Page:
- Global stocks performed well in July after a sluggish June
- Job growth remains strong in the US, bolstering the US economy
- Trade tensions eased as the US met with the European Union and Mexico
July proved to be a positive month for risk assets as stocks across the globe performed generally well. The S&P500 gained 3.72%, marking its second-best month of 2018. Year to date, the index is up 6.47% after a choppy first quarter. Large cap stocks outperformed small caps as the Russell 2000 gained 1.74%. Value stocks outperformed growth stocks for only the second time this year, as the Russell 1000 Value index gained 3.96% vs. 2.94% for the Russell 1000 Growth. Strong returns were seen in industrials (+7.32%), health care (+6.61%) and financials (+5.27%), while real estate (+1.08%), energy (+1.42%) and consumer discretionary (+1.83%) lagged the broader market.
Developed international stocks had a strong month with the MSCI EAFE gaining 2.46%. Switzerland (+6.52%), Germany (+4.30%) and France (+3.63%) gained on the backs of trade talk between the US and the European Union. Emerging markets were up 2.2% in July after a selloff of almost 5% in June. Brazil (+11.82%) continues to be volatile while China (-2.49%) digests the tariff impact along with debt issues at home.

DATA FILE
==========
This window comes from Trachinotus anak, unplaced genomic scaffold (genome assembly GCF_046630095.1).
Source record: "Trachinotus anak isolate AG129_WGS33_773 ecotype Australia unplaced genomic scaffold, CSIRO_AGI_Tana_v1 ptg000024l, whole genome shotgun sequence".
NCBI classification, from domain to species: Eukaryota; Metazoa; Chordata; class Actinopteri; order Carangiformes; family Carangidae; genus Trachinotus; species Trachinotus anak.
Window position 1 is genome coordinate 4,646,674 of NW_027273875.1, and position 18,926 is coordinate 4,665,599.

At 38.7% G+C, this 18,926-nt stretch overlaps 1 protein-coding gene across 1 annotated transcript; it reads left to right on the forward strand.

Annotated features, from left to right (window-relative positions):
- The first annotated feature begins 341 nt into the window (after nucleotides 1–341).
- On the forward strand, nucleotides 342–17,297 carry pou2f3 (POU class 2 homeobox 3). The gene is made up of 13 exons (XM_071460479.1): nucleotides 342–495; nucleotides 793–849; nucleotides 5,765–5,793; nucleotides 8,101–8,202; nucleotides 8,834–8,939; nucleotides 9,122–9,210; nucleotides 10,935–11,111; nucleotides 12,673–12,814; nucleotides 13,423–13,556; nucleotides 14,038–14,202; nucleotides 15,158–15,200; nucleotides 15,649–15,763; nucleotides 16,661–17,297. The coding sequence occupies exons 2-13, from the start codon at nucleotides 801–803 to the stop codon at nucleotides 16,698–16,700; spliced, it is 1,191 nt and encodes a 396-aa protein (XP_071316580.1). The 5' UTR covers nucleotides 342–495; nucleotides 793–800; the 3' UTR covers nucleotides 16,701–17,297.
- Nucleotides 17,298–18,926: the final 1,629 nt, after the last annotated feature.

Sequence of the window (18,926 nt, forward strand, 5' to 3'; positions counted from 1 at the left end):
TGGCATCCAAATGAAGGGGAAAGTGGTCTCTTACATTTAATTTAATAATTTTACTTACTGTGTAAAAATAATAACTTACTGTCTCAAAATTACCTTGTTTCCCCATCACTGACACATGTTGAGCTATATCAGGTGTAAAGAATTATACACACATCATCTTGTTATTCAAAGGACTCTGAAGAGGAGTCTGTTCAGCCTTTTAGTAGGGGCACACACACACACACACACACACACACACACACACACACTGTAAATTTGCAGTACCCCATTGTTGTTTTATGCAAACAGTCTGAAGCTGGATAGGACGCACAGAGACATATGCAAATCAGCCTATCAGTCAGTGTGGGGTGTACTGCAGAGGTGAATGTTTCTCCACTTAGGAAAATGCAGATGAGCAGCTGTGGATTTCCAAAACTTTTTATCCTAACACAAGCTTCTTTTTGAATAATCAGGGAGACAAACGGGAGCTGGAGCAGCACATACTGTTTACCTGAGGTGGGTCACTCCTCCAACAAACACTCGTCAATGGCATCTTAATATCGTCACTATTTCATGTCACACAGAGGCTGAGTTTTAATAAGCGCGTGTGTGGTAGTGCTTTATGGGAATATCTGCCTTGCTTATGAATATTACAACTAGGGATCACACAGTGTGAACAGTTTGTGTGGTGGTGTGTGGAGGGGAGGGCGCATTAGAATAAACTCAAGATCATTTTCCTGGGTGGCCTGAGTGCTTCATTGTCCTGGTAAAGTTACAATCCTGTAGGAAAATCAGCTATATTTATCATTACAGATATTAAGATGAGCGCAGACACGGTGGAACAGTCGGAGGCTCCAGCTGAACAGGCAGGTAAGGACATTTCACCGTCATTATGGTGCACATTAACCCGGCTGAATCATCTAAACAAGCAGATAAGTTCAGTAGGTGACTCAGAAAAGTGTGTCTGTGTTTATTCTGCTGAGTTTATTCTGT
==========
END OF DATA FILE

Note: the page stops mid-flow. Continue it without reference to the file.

Fixed income markets were flat for the month, with the Bloomberg Barclays US Aggregate Bond Index posting a 0.02% gain. Treasury yields rose in July with the 10-year Treasury yield increasing to just under 3% as strong GDP growth in the second quarter caused selling in government bonds. Long corporate bonds (+1.68%) and high yield (+1.09%) were the best sectors of the fixed income market while international treasuries (-0.56%) and inflation protected securities (-0.48%) fared the worst.
Economic activity in the US continues to remain strong as GDP in the second quarter came in a 4.1%. The private sector added 219,000 jobs in July and 213,000 jobs in June bringing unemployment to generational lows. While this bodes well for risk-taking in the near future, it typically results in inflation down the line.
Commentary by: Bill Roth, CFA
Sources: BlackRock, Morningstar, Bloomberg